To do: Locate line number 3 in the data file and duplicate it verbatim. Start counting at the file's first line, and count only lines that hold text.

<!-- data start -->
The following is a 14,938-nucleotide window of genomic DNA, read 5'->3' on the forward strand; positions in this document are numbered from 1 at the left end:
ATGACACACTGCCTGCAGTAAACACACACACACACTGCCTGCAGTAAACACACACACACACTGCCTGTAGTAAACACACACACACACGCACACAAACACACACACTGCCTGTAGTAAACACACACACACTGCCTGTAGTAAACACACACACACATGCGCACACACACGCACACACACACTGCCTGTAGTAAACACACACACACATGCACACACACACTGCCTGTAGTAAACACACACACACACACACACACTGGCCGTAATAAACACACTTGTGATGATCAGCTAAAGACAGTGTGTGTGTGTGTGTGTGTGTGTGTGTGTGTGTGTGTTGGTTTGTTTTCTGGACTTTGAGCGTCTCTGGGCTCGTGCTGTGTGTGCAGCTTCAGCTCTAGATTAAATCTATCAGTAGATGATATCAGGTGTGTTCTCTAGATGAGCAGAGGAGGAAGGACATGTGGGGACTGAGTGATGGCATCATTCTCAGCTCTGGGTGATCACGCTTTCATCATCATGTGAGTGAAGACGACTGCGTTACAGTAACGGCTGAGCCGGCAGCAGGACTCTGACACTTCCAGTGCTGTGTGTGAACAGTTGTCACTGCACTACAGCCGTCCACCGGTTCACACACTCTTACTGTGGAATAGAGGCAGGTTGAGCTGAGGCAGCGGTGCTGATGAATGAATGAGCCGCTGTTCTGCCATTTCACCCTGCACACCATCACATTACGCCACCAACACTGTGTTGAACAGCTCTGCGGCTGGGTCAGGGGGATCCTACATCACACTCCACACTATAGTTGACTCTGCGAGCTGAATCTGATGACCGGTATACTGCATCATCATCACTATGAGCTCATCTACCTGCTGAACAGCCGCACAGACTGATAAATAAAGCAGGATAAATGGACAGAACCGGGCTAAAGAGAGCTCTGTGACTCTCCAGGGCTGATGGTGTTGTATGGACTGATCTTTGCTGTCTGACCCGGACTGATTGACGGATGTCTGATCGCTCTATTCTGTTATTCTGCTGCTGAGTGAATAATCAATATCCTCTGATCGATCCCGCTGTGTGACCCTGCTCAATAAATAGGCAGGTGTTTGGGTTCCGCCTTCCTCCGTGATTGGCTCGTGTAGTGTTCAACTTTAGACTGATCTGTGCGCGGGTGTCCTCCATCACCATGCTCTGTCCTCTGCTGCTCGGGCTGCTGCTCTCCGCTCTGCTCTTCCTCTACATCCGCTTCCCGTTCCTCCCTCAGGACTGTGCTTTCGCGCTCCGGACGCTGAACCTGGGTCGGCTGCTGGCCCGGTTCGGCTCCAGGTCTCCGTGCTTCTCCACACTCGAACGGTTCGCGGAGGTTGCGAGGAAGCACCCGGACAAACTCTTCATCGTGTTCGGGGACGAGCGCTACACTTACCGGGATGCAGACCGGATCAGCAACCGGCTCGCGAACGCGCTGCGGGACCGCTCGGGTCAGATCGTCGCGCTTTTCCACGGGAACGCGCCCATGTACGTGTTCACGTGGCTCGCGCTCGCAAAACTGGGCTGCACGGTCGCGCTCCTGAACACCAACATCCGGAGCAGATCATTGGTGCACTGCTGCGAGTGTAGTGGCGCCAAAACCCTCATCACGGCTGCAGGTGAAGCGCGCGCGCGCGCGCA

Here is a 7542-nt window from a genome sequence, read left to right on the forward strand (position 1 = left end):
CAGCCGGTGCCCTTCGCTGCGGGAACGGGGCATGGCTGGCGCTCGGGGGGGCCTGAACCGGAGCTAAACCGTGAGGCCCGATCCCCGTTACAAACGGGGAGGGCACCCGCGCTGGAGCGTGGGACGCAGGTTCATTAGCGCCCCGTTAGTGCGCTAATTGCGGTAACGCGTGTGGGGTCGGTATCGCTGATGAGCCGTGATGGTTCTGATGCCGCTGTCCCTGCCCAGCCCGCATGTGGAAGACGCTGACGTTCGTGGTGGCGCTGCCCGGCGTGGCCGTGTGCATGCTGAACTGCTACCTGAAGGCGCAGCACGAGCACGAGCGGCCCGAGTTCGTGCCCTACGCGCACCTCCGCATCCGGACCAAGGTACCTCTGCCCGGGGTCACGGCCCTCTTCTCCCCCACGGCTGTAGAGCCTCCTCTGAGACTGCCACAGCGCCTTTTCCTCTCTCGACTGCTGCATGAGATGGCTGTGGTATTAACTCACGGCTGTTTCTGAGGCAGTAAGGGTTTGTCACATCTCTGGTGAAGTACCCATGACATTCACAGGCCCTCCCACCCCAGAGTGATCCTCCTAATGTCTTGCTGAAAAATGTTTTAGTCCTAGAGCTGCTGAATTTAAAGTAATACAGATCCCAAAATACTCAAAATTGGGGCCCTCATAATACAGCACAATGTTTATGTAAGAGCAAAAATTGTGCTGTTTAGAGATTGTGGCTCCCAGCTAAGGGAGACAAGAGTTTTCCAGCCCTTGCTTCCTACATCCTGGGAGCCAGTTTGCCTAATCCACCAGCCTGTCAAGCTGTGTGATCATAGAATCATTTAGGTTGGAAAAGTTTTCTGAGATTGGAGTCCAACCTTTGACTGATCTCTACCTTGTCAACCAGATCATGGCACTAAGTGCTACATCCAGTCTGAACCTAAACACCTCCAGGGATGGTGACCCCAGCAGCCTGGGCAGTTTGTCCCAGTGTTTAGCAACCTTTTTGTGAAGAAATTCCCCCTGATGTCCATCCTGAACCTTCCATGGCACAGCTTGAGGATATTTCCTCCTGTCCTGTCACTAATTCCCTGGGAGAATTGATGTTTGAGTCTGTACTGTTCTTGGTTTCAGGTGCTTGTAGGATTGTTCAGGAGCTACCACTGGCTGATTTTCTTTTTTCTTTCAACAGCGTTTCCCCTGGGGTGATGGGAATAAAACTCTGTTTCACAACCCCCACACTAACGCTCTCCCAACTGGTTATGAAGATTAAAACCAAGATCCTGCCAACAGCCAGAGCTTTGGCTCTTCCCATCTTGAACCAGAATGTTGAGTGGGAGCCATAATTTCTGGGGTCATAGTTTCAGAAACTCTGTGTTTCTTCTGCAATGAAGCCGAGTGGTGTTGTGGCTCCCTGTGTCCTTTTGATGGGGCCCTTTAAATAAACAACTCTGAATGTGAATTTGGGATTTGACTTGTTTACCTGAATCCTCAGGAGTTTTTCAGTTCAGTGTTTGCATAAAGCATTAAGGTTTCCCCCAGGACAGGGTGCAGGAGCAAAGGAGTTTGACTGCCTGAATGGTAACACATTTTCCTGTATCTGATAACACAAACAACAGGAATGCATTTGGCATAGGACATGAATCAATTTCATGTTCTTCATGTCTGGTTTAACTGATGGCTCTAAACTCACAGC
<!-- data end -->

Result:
Here is a 7542-nt window from a genome sequence, read left to right on the forward strand (position 1 = left end):